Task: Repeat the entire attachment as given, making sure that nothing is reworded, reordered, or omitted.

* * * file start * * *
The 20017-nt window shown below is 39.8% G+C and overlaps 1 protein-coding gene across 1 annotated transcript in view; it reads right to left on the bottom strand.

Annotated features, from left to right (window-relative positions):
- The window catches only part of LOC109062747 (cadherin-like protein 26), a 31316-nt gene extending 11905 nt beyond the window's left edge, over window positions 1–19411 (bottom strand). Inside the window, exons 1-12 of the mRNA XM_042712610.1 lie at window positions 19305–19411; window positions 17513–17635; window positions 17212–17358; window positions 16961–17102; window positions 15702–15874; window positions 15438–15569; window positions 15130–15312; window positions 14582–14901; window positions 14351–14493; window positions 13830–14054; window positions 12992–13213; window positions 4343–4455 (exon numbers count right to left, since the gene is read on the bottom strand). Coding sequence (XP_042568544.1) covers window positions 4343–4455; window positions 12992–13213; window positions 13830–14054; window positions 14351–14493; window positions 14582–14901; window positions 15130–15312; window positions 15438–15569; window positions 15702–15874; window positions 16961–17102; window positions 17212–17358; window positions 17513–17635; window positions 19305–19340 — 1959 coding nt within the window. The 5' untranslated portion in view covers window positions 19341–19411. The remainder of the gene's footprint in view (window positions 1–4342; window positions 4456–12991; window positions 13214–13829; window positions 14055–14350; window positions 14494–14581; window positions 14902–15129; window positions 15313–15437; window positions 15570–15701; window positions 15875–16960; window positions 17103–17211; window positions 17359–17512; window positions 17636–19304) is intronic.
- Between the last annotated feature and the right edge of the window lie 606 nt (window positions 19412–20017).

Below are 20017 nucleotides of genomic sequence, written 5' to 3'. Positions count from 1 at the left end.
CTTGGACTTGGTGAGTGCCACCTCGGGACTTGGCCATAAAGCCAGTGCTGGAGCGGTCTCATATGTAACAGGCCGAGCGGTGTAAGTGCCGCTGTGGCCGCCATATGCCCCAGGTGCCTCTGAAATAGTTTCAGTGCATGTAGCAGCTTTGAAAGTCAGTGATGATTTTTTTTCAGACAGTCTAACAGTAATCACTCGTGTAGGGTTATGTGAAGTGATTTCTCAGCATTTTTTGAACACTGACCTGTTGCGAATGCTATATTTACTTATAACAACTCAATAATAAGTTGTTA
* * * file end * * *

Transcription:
The 20017-nt window shown below is 39.8% G+C and overlaps 1 protein-coding gene across 1 annotated transcript in view; it reads right to left on the bottom strand.

Annotated features, from left to right (window-relative positions):
- The window catches only part of LOC109062747 (cadherin-like protein 26), a 31316-nt gene extending 11905 nt beyond the window's left edge, over window positions 1–19411 (bottom strand). Inside the window, exons 1-12 of the mRNA XM_042712610.1 lie at window positions 19305–19411; window positions 17513–17635; window positions 17212–17358; window positions 16961–17102; window positions 15702–15874; window positions 15438–15569; window positions 15130–15312; window positions 14582–14901; window positions 14351–14493; window positions 13830–14054; window positions 12992–13213; window positions 4343–4455 (exon numbers count right to left, since the gene is read on the bottom strand). Coding sequence (XP_042568544.1) covers window positions 4343–4455; window positions 12992–13213; window positions 13830–14054; window positions 14351–14493; window positions 14582–14901; window positions 15130–15312; window positions 15438–15569; window positions 15702–15874; window positions 16961–17102; window positions 17212–17358; window positions 17513–17635; window positions 19305–19340 — 1959 coding nt within the window. The 5' untranslated portion in view covers window positions 19341–19411. The remainder of the gene's footprint in view (window positions 1–4342; window positions 4456–12991; window positions 13214–13829; window positions 14055–14350; window positions 14494–14581; window positions 14902–15129; window positions 15313–15437; window positions 15570–15701; window positions 15875–16960; window positions 17103–17211; window positions 17359–17512; window positions 17636–19304) is intronic.
- Between the last annotated feature and the right edge of the window lie 606 nt (window positions 19412–20017).

Below are 20017 nucleotides of genomic sequence, written 5' to 3'. Positions count from 1 at the left end.
CTTGGACTTGGTGAGTGCCACCTCGGGACTTGGCCATAAAGCCAGTGCTGGAGCGGTCTCATATGTAACAGGCCGAGCGGTGTAAGTGCCGCTGTGGCCGCCATATGCCCCAGGTGCCTCTGAAATAGTTTCAGTGCATGTAGCAGCTTTGAAAGTCAGTGATGATTTTTTTTCAGACAGTCTAACAGTAATCACTCGTGTAGGGTTATGTGAAGTGATTTCTCAGCATTTTTTGAACACTGACCTGTTGCGAATGCTATATTTACTTATAACAACTCAATAATAAGTTGTTA